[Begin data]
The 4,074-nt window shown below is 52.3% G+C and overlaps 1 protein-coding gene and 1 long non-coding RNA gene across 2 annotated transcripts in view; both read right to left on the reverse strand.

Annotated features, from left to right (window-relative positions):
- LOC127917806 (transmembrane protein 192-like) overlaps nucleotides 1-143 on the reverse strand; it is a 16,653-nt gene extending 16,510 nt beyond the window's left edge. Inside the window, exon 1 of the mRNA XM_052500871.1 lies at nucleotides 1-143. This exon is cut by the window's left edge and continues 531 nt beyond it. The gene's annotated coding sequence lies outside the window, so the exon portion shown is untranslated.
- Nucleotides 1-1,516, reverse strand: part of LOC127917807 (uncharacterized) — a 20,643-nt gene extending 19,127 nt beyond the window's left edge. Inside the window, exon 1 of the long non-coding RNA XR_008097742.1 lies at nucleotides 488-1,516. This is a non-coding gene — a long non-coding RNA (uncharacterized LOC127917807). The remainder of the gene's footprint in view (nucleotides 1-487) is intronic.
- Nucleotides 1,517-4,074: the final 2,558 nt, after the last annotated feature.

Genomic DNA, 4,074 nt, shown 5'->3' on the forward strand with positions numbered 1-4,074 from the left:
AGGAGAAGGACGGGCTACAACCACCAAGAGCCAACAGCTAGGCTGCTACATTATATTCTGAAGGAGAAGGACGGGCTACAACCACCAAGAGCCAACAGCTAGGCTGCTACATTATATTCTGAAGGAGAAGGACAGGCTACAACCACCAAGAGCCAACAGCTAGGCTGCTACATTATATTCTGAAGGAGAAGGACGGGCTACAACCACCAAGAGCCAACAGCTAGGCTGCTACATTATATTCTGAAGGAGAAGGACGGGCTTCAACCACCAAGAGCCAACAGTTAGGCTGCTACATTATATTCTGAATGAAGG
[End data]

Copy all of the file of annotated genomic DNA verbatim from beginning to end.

The 4,074-nt window shown below is 52.3% G+C and overlaps 1 protein-coding gene and 1 long non-coding RNA gene across 2 annotated transcripts in view; both read right to left on the reverse strand.

Annotated features, from left to right (window-relative positions):
- LOC127917806 (transmembrane protein 192-like) overlaps nucleotides 1-143 on the reverse strand; it is a 16,653-nt gene extending 16,510 nt beyond the window's left edge. Inside the window, exon 1 of the mRNA XM_052500871.1 lies at nucleotides 1-143. This exon is cut by the window's left edge and continues 531 nt beyond it. The gene's annotated coding sequence lies outside the window, so the exon portion shown is untranslated.
- Nucleotides 1-1,516, reverse strand: part of LOC127917807 (uncharacterized) — a 20,643-nt gene extending 19,127 nt beyond the window's left edge. Inside the window, exon 1 of the long non-coding RNA XR_008097742.1 lies at nucleotides 488-1,516. This is a non-coding gene — a long non-coding RNA (uncharacterized LOC127917807). The remainder of the gene's footprint in view (nucleotides 1-487) is intronic.
- Nucleotides 1,517-4,074: the final 2,558 nt, after the last annotated feature.

Genomic DNA, 4,074 nt, shown 5'->3' on the forward strand with positions numbered 1-4,074 from the left:
AGGAGAAGGACGGGCTACAACCACCAAGAGCCAACAGCTAGGCTGCTACATTATATTCTGAAGGAGAAGGACGGGCTACAACCACCAAGAGCCAACAGCTAGGCTGCTACATTATATTCTGAAGGAGAAGGACAGGCTACAACCACCAAGAGCCAACAGCTAGGCTGCTACATTATATTCTGAAGGAGAAGGACGGGCTACAACCACCAAGAGCCAACAGCTAGGCTGCTACATTATATTCTGAAGGAGAAGGACGGGCTTCAACCACCAAGAGCCAACAGTTAGGCTGCTACATTATATTCTGAATGAAGG